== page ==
News / Science & Technology

Facebook Facelift Feeds Mobile Appetite

Facebook CEO Mark Zuckerberg during a media event at Facebook headquarters in Menlo Park, California, March 7, 2013.
Facebook CEO Mark Zuckerberg during a media event at Facebook headquarters in Menlo Park, California, March 7, 2013.
Reuters
Facebook Inc. introduced the biggest change in years for its popular newsfeed on Thursday, a facelift that renders the social network more ad-friendly while potentially prompting its more than one billion users to spend more time on its website.

The changes to the newsfeed, whose look and feel has remained largely unchanged since its inception, include a division into several sections, with separate areas for photographs and music.

And it comes with a revamped interface that gives more prominence to visual media, such as photos and videos.

Facebook Chief Executive Mark Zuckerberg the makeover was part of an effort to position the social network as a "personalized newspaper," complete with different sections for users to explore.

The makeover comes roughly a month after Facebook introduced a new social search feature it dubbed "graph search" that makes it easier for users to discover more content on the social network.

The much-needed changes unveiled on Thursday, which standardize the network's look across different types of desktop and mobile devices, served mainly to bring Facebook up to date as Google+, the much younger competing social network started by Google Inc., begins to incorporate more video and images.

"This is just going to provide more opportunity for people to click around and stick around," said Brian Blau, an analyst with industry research firm Gartner, about the revamped newsfeed.  "The newsfeed was kind of outdated. This sort of brings it up to maybe what's comparable to sort of their competition, and partner sites that are focusing on media and richness."

Facebook's newsfeed, an ever-changing stream of photos, videos and comments uploaded from friends, is the first page most users see upon logging in. It is one of three "pillars" of the service, along with search and user profiles.

The updated newsfeed provides more space for the photos and videos that users share on the network, and provides a more consistent look and feel between the version for PCs and for mobile devices such as smartphones and tablets. The changes will begin rolling out in limited fashion from Thursday, Facebook said.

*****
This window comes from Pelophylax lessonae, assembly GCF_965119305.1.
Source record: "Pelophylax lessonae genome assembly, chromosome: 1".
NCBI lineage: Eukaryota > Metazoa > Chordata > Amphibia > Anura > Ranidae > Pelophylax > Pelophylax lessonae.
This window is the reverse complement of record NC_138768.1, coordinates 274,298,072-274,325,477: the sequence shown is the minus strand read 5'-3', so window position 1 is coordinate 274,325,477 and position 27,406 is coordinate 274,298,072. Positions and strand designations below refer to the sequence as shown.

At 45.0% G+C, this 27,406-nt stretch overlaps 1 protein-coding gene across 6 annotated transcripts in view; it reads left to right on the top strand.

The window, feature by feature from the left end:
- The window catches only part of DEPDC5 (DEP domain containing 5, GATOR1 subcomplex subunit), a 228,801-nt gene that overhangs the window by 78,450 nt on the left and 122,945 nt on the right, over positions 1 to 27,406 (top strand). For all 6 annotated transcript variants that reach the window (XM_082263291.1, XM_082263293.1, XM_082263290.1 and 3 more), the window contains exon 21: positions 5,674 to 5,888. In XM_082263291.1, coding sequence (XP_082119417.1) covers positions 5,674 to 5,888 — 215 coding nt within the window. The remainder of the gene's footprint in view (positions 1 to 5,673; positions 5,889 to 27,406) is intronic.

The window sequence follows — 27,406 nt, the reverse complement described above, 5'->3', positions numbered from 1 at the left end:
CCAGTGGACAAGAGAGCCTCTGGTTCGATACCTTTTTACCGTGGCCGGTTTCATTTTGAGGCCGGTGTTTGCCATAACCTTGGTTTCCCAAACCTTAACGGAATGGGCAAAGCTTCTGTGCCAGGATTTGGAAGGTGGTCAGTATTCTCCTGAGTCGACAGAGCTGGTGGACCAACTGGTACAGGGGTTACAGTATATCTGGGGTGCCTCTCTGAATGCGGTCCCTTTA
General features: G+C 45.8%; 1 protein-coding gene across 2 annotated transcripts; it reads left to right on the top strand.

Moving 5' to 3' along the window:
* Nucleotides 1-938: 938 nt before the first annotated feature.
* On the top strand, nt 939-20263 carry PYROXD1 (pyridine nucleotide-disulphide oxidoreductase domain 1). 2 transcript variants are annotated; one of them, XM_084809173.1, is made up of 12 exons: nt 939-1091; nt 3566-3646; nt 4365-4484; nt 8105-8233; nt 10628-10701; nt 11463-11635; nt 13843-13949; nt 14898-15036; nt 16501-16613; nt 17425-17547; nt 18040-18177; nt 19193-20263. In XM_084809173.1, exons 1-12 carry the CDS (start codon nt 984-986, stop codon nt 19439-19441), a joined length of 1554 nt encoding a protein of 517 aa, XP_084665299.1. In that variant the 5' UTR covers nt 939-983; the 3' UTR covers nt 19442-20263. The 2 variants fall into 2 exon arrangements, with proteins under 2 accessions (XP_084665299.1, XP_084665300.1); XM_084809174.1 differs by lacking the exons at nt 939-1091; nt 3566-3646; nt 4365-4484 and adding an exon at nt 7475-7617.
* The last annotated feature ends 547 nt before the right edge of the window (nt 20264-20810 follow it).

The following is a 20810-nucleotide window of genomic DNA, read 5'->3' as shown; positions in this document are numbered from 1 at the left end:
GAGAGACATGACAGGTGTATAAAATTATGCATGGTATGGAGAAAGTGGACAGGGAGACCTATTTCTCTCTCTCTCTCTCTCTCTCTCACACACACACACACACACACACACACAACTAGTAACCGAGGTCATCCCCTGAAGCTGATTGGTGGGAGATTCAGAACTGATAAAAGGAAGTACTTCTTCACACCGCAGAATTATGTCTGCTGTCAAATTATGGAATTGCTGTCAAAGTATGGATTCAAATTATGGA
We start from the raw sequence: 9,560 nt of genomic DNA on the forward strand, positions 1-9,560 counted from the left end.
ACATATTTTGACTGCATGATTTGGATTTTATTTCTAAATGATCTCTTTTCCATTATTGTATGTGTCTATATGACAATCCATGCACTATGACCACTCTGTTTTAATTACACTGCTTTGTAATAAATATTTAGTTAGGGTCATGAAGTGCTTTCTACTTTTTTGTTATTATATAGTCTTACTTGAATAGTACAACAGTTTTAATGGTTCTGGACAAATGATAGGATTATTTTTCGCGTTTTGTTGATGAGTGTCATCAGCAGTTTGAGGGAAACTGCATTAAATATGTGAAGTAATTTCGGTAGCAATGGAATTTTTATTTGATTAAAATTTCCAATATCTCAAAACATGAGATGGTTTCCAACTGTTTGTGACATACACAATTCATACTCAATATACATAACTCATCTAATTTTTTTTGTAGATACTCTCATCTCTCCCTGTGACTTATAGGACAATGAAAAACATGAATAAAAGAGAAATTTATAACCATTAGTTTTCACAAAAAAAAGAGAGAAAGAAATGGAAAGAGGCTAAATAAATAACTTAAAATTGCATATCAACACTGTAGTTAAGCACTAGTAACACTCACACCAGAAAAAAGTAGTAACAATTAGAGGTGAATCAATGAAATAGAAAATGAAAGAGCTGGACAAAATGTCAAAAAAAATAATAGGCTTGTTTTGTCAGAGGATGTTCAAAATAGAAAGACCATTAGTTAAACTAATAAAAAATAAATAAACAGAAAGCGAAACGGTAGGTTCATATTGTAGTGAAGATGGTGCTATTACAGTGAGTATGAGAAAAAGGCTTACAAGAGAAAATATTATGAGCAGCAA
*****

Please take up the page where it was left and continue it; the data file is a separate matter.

The last major update to the feature occurred in September 2011. Since then, the company has incorporated ads directly into the feed and has shifted its focus to creating "mobile-first experiences," because more people now access the social network from smartphones and desktops than from desktop computers.

Facebook v. Google

Marketers will be able to fashion more compelling ads thanks to the increased real estate for photos, said Hussein Fazal, the CEO of AdParlor, a firm that helps companies advertise on Facebook.

"Larger images will result in higher click through-rates, a higher level of engagement and better performance,"  Fazal wrote in an email.

Analysts say however the company needs to tread carefully to avoid inundating users' various feeds with advertising, as Facebook tries to sustain a rapid pace of growth that helped it debut on public markets at the highest-ever valuation for a technology company.

The world's largest social network is moving to regain Wall Street's confidence after its botched IPO last year, addressing concerns about its long-term prospects - many of which center on an industry-wide shift toward the use of mobile devices.

Facebook shares, which are still more than a quarter off their IPO price of $38, were up four percent at $28.56 on Thursday afternoon on the Nasdaq.

Facebook and Google, which both got their start on desktop computers, are now managing a transition of their products onto smartphones and tablets, which typically yield less revenue than on PCs.

The two Internet mainstays are also waging a war for revenue in mobile advertising - a market that is still small compared with the traditional desktop but that is growing exponentially.

In terms of overall mobile advertising, Google commanded a 53.5 percent share in 2012, aided by its dominance in search-based ads. Facebook had just 8.4 percent, a distant runner-up, according to estimates from research house eMarketer.